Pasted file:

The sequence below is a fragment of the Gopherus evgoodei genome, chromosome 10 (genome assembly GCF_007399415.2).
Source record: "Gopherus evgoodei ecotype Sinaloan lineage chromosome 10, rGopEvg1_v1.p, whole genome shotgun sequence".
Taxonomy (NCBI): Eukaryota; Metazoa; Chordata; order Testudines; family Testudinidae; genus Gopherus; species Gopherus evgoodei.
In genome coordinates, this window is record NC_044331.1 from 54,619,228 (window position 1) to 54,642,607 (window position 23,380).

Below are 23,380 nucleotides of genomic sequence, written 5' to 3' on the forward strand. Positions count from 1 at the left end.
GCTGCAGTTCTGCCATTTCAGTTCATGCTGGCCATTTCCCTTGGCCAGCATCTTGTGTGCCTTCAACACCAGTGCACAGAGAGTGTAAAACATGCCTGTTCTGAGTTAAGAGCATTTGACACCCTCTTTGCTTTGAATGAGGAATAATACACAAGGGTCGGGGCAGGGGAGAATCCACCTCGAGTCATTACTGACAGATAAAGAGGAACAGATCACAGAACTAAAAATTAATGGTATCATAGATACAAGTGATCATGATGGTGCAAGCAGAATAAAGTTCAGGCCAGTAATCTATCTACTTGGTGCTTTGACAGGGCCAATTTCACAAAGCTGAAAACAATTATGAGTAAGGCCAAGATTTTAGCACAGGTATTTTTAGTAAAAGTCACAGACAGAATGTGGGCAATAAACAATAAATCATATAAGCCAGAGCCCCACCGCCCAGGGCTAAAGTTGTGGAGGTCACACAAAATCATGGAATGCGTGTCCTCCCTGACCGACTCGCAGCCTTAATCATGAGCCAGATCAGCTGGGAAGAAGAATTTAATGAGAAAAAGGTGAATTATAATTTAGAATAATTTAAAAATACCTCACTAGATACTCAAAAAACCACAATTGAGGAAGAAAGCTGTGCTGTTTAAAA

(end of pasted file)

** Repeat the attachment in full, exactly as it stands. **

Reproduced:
The sequence below is a fragment of the Gopherus evgoodei genome, chromosome 10 (genome assembly GCF_007399415.2).
Source record: "Gopherus evgoodei ecotype Sinaloan lineage chromosome 10, rGopEvg1_v1.p, whole genome shotgun sequence".
Taxonomy (NCBI): Eukaryota; Metazoa; Chordata; order Testudines; family Testudinidae; genus Gopherus; species Gopherus evgoodei.
In genome coordinates, this window is record NC_044331.1 from 54,619,228 (window position 1) to 54,642,607 (window position 23,380).

Below are 23,380 nucleotides of genomic sequence, written 5' to 3' on the forward strand. Positions count from 1 at the left end.
GCTGCAGTTCTGCCATTTCAGTTCATGCTGGCCATTTCCCTTGGCCAGCATCTTGTGTGCCTTCAACACCAGTGCACAGAGAGTGTAAAACATGCCTGTTCTGAGTTAAGAGCATTTGACACCCTCTTTGCTTTGAATGAGGAATAATACACAAGGGTCGGGGCAGGGGAGAATCCACCTCGAGTCATTACTGACAGATAAAGAGGAACAGATCACAGAACTAAAAATTAATGGTATCATAGATACAAGTGATCATGATGGTGCAAGCAGAATAAAGTTCAGGCCAGTAATCTATCTACTTGGTGCTTTGACAGGGCCAATTTCACAAAGCTGAAAACAATTATGAGTAAGGCCAAGATTTTAGCACAGGTATTTTTAGTAAAAGTCACAGACAGAATGTGGGCAATAAACAATAAATCATATAAGCCAGAGCCCCACCGCCCAGGGCTAAAGTTGTGGAGGTCACACAAAATCATGGAATGCGTGTCCTCCCTGACCGACTCGCAGCCTTAATCATGAGCCAGATCAGCTGGGAAGAAGAATTTAATGAGAAAAAGGTGAATTATAATTTAGAATAATTTAAAAATACCTCACTAGATACTCAAAAAACCACAATTGAGGAAGAAAGCTGTGCTGTTTAAAA